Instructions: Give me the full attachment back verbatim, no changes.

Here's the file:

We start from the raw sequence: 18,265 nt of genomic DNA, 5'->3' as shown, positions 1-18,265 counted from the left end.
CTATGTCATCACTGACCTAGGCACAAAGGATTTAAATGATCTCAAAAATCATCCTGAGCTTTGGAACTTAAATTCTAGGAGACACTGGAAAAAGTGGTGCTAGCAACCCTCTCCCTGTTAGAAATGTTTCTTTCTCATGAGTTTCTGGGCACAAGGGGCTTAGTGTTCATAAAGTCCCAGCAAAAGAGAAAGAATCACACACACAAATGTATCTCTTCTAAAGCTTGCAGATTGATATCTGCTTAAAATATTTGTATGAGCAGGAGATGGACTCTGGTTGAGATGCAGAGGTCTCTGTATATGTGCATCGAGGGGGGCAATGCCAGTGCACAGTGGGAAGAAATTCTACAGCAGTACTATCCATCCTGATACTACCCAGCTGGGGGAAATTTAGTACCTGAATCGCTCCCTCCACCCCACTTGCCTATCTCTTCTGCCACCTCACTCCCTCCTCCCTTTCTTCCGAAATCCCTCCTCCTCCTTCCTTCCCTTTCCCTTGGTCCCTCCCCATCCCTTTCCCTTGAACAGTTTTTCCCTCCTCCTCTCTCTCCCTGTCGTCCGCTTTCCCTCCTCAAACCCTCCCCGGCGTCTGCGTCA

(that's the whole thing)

We start from the raw sequence: 18,265 nt of genomic DNA, 5'->3' as shown, positions 1-18,265 counted from the left end.
CTATGTCATCACTGACCTAGGCACAAAGGATTTAAATGATCTCAAAAATCATCCTGAGCTTTGGAACTTAAATTCTAGGAGACACTGGAAAAAGTGGTGCTAGCAACCCTCTCCCTGTTAGAAATGTTTCTTTCTCATGAGTTTCTGGGCACAAGGGGCTTAGTGTTCATAAAGTCCCAGCAAAAGAGAAAGAATCACACACACAAATGTATCTCTTCTAAAGCTTGCAGATTGATATCTGCTTAAAATATTTGTATGAGCAGGAGATGGACTCTGGTTGAGATGCAGAGGTCTCTGTATATGTGCATCGAGGGGGGCAATGCCAGTGCACAGTGGGAAGAAATTCTACAGCAGTACTATCCATCCTGATACTACCCAGCTGGGGGAAATTTAGTACCTGAATCGCTCCCTCCACCCCACTTGCCTATCTCTTCTGCCACCTCACTCCCTCCTCCCTTTCTTCCGAAATCCCTCCTCCTCCTTCCTTCCCTTTCCCTTGGTCCCTCCCCATCCCTTTCCCTTGAACAGTTTTTCCCTCCTCCTCTCTCTCCCTGTCGTCCGCTTTCCCTCCTCAAACCCTCCCCGGCGTCTGCGTCA